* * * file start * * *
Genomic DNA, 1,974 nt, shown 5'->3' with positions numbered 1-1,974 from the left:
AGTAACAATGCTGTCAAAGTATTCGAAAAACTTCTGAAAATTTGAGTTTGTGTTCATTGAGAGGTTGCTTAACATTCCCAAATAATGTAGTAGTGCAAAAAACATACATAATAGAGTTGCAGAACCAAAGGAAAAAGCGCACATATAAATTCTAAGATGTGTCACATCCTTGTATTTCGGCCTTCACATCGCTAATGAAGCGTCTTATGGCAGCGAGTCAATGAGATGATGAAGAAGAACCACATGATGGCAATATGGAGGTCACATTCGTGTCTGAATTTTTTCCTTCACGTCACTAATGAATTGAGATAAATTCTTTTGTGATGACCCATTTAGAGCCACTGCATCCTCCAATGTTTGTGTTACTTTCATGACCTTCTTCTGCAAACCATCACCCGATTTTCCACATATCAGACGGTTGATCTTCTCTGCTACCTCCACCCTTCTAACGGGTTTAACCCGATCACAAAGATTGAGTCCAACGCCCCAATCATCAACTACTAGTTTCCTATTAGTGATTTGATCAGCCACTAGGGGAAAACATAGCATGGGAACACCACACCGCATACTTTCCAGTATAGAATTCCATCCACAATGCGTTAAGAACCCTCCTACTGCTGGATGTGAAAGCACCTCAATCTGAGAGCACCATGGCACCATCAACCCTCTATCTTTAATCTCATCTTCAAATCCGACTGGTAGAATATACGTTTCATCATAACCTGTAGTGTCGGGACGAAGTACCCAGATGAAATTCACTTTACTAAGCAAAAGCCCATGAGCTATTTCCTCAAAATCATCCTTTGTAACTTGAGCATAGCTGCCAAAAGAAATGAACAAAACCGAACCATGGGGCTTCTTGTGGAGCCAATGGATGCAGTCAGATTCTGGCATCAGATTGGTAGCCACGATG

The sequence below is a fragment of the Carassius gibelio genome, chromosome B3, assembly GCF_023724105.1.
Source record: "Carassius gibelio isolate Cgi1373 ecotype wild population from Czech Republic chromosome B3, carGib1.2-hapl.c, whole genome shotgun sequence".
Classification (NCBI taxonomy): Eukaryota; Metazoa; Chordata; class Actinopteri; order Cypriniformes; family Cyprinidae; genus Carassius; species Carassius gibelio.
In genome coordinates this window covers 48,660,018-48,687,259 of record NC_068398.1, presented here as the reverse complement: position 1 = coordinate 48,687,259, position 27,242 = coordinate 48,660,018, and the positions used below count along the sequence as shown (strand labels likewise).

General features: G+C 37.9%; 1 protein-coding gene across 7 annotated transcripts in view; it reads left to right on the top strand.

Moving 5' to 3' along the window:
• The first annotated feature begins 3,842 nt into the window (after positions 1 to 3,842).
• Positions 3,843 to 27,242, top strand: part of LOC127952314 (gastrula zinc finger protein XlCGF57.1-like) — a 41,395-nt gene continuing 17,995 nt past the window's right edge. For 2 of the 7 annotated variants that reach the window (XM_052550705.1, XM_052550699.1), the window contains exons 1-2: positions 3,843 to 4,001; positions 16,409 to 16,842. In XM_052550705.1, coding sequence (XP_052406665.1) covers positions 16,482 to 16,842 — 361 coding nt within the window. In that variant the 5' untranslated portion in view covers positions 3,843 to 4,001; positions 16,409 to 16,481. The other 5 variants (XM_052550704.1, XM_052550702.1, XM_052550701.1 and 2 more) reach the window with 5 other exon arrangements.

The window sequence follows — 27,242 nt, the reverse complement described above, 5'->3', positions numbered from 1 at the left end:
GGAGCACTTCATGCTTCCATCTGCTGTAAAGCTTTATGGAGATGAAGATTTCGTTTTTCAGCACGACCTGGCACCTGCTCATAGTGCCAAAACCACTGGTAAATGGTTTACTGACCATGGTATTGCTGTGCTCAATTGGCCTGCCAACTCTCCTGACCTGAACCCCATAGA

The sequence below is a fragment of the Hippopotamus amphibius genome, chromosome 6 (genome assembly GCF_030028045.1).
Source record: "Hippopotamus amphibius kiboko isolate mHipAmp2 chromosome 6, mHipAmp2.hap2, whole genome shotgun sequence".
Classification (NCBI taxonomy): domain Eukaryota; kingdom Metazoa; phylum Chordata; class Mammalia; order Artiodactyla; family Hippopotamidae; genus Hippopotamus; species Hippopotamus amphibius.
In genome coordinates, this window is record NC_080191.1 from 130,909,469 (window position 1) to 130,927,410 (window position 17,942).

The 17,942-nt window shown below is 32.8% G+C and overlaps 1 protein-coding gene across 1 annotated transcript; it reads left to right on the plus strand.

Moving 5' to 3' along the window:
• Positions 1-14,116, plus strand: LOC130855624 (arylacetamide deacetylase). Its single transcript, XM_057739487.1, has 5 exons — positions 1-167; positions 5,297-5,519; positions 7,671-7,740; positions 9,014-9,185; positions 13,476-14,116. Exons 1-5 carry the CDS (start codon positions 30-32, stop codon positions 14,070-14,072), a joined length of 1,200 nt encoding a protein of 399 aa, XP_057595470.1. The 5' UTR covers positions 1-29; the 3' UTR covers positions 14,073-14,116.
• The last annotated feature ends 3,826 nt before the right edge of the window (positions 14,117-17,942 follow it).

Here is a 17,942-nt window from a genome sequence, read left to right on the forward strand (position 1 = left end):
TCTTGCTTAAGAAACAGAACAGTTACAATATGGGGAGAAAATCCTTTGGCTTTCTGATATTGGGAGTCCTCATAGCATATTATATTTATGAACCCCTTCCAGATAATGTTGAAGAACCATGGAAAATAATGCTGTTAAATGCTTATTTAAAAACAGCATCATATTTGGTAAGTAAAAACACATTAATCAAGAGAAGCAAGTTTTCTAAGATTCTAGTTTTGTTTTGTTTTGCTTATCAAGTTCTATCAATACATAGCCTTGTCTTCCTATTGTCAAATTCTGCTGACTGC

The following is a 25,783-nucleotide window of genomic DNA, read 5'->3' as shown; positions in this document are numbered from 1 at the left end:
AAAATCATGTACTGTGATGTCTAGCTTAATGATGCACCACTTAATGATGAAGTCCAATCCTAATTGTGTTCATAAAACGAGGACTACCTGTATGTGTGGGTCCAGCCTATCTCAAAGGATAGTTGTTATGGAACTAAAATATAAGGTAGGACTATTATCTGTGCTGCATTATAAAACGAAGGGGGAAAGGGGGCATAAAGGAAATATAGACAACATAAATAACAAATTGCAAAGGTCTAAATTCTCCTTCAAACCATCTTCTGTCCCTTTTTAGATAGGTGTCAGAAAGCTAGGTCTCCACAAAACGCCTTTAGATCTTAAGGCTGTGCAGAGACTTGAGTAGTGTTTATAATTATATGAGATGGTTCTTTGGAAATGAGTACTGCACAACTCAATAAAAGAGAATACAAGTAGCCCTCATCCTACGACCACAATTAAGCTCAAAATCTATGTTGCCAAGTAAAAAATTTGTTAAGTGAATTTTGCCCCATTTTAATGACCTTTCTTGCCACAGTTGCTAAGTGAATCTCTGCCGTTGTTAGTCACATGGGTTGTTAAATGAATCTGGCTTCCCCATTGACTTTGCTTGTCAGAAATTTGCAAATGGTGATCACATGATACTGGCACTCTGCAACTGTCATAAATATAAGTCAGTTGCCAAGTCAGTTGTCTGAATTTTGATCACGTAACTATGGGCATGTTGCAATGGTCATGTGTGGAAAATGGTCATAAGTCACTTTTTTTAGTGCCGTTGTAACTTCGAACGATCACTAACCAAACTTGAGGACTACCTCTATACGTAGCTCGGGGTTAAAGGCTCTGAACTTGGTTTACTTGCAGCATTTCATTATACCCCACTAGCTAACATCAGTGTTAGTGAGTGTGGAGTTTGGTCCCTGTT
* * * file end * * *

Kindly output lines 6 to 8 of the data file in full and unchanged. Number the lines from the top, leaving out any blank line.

In genome coordinates this window covers 48,660,018-48,687,259 of record NC_068398.1, presented here as the reverse complement: position 1 = coordinate 48,687,259, position 27,242 = coordinate 48,660,018, and the positions used below count along the sequence as shown (strand labels likewise).

General features: G+C 37.9%; 1 protein-coding gene across 7 annotated transcripts in view; it reads left to right on the top strand.

Moving 5' to 3' along the window: